There were 1,663 households, out of which 30.5% had children under the age of 18 living with them, 37.9% were married couples living together, 16.1% had a female householder with no husband present, and 41.8% were non-families. 34.2% of all households were made up of individuals, and 15.2% had someone living alone who was 65 years of age or older. The average household size was 2.32 and the average family size was 3.01.

In the village, the population was spread out, with 19.9% under the age of 18, 11.1% from 18 to 24, 37.7% from 25 to 44, 19.1% from 45 to 64, and 12.3% who were 65 years of age or older. The median age was 36 years. For every 100 females, there were 140.2 males. For every 100 females age 18 and over, there were 148.7 males.

The median income for a household in the village was $35,525, and the median income for a family was $49,063. Males had a median income of $35,204 versus $23,333 for females. The per capita income for the village was $17,900. About 8.8% of families and 12.2% of the population were below the poverty line, including 16.1% of those under age 18 and 8.7% o those age 65 or over.

EducationEdit

The Roman Catholic Archdiocese of New York operates Catholic schools in Ulster County. St. Mary of the Snow School in Saugerties was founded by the Sisters of Charity in 1881. It closed in 2013.[8] In 1995 the school had 153 students, while in 1999 it had 227 students; principal Christine Molinelli stated that she was able to successfully campaign to increase the enrollment in the 1990s. There were 89 students in 2013.[9] Father Chris Berean stated that he had been able to convince 14 families to send their children to St. Mary of the Snow in 2013. St. Mary of the Snow was one of about twenty schools closed by the archdiocese.[10]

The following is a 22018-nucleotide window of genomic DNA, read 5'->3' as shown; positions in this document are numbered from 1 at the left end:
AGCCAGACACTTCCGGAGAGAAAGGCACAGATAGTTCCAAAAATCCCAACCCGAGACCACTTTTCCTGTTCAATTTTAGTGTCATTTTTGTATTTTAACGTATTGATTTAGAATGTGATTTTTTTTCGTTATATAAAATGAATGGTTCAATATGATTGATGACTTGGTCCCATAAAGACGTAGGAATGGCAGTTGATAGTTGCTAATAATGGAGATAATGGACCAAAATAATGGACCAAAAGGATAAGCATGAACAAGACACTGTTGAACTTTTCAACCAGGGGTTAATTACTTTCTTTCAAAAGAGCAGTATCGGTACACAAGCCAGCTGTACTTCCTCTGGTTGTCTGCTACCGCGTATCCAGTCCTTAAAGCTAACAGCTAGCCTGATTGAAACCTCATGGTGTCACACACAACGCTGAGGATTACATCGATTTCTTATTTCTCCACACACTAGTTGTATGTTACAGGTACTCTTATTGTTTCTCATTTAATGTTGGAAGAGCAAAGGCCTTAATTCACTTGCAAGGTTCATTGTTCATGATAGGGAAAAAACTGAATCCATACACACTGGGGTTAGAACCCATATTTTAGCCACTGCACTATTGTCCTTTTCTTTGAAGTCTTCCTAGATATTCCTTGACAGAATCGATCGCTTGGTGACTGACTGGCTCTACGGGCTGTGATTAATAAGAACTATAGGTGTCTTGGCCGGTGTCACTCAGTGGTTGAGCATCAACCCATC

Notable peopleEdit

  • Francis Dolan Collins, U.S. Congressman for Pennsylvania's 11th district from 1875 to 1879
  • Jimmy Fallon, actor and comedian, was raised in Saugerties after being born in Brooklyn, New York.
  • Irving Fisher, hailed as "the greatest economist the United States has ever produced," was born in Saugerties.
  • Anton Myrer, novelist[11]
  • Col. (Ret) Roger Donlon, the first Medal of Honor recipient of the Vietnam War, was born and raised in Saugerties.
  • Joe Sinnott, comic book artist, was born in Saugerties and lived there most of his life.

ReferencesEdit

  1. ^ "2019 U.S. Gazetteer Files". United States Census Bureau. Retrieved July 27, 2020.
  2. ^ a b "Population and Housing Unit Estimates". United States Census Bureau. May 24, 2020. Retrieved May 27, 2020.
  3. ^ "Discover Saugerties", Saugerties Chamber of Commerce
  4. ^ a b c "History", Village of Saugerties
  5. ^ "US Gazetteer files: 2010, 2000, and 1990". United States Census Bureau. 2011-02-12. Retrieved 2011-04-23.
  6. ^ "Census of Population and Housing". Census.gov. Retrieved June 4, 2015.
  7. ^ "U.S. Census website". United States Census Bureau. Retrieved 2008-01-31.
  8. ^ Otterman, Sharon (2013-01-23). "New York Archdiocese to Close 24 Schools". The New York Times. Retrieved 2014-01-25.
  9. ^ Zangla, Ariel (2013-06-20). "St. Mary of the Snow School in Saugerties brings 132 years of history to a close". Daily Freeman. Retrieved 2020-05-05.
  10. ^ Dendism William (2013-01-22). "St. Mary of the Snow School in Saugerties will close". HV1. Retrieved 2020-05-05.
  11. ^ Gussow, Mel (23 January 1996). "Anton Myrer, 73, Whose Novels Focused on War and Nostalgia". The New York Times. Retrieved 18 September 2018.

External linksEdit